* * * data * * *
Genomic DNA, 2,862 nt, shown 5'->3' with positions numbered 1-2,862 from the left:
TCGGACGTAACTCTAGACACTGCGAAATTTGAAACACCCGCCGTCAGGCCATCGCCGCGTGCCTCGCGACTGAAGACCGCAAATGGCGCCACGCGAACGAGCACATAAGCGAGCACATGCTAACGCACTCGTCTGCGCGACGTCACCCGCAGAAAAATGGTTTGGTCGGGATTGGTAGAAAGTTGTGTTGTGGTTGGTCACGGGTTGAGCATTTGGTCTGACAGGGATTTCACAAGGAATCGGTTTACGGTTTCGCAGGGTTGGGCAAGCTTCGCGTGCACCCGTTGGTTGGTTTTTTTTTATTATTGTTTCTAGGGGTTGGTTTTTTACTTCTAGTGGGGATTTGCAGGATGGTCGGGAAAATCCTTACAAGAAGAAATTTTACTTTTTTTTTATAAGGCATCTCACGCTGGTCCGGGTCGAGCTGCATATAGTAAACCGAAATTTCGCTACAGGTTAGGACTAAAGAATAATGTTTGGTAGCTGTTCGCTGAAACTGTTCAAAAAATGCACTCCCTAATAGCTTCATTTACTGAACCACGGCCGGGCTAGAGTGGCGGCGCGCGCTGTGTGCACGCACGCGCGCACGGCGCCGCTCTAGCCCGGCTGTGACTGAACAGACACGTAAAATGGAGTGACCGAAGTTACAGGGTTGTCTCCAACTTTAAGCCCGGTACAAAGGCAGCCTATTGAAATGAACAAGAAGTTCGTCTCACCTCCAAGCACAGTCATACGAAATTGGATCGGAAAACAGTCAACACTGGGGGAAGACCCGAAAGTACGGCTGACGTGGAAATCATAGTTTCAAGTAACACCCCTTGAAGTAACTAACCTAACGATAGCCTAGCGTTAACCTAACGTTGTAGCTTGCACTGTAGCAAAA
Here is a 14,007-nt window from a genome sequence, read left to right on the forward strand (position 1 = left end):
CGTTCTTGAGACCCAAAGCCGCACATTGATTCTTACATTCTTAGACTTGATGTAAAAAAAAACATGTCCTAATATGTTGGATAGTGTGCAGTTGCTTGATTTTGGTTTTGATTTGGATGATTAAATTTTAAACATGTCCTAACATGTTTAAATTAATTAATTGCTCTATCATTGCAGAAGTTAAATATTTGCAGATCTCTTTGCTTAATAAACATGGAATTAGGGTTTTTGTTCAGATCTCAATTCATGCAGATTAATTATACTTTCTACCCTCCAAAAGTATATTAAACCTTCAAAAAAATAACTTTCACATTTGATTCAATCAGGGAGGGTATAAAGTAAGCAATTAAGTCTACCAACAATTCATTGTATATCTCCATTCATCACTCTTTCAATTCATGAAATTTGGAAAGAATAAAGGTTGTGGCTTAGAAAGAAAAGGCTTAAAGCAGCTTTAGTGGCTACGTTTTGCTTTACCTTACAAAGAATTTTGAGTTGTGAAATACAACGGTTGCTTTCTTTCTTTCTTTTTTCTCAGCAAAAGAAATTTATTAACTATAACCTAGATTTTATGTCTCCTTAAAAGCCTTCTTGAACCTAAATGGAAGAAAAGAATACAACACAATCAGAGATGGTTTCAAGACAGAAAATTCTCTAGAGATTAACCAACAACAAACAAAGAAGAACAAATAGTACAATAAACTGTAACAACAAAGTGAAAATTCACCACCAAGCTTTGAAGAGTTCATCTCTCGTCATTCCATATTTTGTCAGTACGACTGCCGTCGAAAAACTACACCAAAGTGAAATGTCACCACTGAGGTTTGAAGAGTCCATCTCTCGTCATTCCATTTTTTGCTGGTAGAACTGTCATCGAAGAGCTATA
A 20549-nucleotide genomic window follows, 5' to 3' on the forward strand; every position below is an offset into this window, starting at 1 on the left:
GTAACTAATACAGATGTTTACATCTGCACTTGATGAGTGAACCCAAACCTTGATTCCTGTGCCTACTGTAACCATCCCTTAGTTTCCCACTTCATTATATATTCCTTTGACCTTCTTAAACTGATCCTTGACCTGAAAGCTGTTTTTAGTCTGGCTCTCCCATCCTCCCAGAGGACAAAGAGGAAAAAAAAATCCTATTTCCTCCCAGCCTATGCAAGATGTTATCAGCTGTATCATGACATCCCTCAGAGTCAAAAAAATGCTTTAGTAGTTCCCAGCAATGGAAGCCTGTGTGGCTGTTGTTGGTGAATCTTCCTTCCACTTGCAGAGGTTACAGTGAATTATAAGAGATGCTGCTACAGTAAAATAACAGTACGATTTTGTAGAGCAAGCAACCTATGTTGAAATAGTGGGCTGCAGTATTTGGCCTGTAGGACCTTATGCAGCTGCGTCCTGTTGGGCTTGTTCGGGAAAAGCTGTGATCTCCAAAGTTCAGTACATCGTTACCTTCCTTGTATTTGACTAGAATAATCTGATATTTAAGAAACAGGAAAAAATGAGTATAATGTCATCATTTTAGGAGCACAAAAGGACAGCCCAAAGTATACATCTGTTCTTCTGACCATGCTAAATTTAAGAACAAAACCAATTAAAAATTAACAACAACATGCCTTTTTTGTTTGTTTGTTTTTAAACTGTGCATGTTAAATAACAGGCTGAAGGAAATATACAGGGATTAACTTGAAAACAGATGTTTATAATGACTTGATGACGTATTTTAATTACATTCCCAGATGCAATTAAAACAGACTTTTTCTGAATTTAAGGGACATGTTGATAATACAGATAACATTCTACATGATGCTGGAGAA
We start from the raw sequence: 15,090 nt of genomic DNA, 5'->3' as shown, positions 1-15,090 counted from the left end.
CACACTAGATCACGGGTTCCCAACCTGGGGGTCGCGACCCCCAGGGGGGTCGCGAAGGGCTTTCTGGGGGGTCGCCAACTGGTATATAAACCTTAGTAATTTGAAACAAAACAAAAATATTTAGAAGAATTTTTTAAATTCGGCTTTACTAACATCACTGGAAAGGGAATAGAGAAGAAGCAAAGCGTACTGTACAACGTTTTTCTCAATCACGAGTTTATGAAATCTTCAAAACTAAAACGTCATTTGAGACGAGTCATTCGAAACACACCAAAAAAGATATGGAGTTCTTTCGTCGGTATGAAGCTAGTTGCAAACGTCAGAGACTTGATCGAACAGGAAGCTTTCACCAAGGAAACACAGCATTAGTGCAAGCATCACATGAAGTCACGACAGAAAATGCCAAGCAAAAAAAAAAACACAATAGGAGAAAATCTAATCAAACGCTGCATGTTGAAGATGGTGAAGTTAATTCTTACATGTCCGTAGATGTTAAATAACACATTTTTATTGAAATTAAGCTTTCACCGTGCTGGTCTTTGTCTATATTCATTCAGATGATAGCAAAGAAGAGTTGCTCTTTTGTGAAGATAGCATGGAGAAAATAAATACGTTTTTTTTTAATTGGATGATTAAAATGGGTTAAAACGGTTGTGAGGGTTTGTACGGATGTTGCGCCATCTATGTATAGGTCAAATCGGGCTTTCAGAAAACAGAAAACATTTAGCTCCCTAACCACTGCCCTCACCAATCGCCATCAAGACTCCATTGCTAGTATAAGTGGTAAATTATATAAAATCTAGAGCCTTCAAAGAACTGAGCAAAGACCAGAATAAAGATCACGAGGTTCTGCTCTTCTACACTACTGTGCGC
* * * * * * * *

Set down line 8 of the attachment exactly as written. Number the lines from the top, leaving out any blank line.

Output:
CACACTAGATCACGGGTTCCCAACCTGGGGGTCGCGACCCCCAGGGGGGTCGCGAAGGGCTTTCTGGGGGGTCGCCAACTGGTATATAAACCTTAGTAATTTGAAACAAAACAAAAATATTTAGAAGAATTTTTTAAATTCGGCTTTACTAACATCACTGGAAAGGGAATAGAGAAGAAGCAAAGCGTACTGTACAACGTTTTTCTCAATCACGAGTTTATGAAATCTTCAAAACTAAAACGTCATTTGAGACGAGTCATTCGAAACACACCAAAAAAGATATGGAGTTCTTTCGTCGGTATGAAGCTAGTTGCAAACGTCAGAGACTTGATCGAACAGGAAGCTTTCACCAAGGAAACACAGCATTAGTGCAAGCATCACATGAAGTCACGACAGAAAATGCCAAGCAAAAAAAAAAACACAATAGGAGAAAATCTAATCAAACGCTGCATGTTGAAGATGGTGAAGTTAATTCTTACATGTCCGTAGATGTTAAATAACACATTTTTATTGAAATTAAGCTTTCACCGTGCTGGTCTTTGTCTATATTCATTCAGATGATAGCAAAGAAGAGTTGCTCTTTTGTGAAGATAGCATGGAGAAAATAAATACGTTTTTTTTTAATTGGATGATTAAAATGGGTTAAAACGGTTGTGAGGGTTTGTACGGATGTTGCGCCATCTATGTATAGGTCAAATCGGGCTTTCAGAAAACAGAAAACATTTAGCTCCCTAACCACTGCCCTCACCAATCGCCATCAAGACTCCATTGCTAGTATAAGTGGTAAATTATATAAAATCTAGAGCCTTCAAAGAACTGAGCAAAGACCAGAATAAAGATCACGAGGTTCTGCTCTTCTACACTACTGTGCGC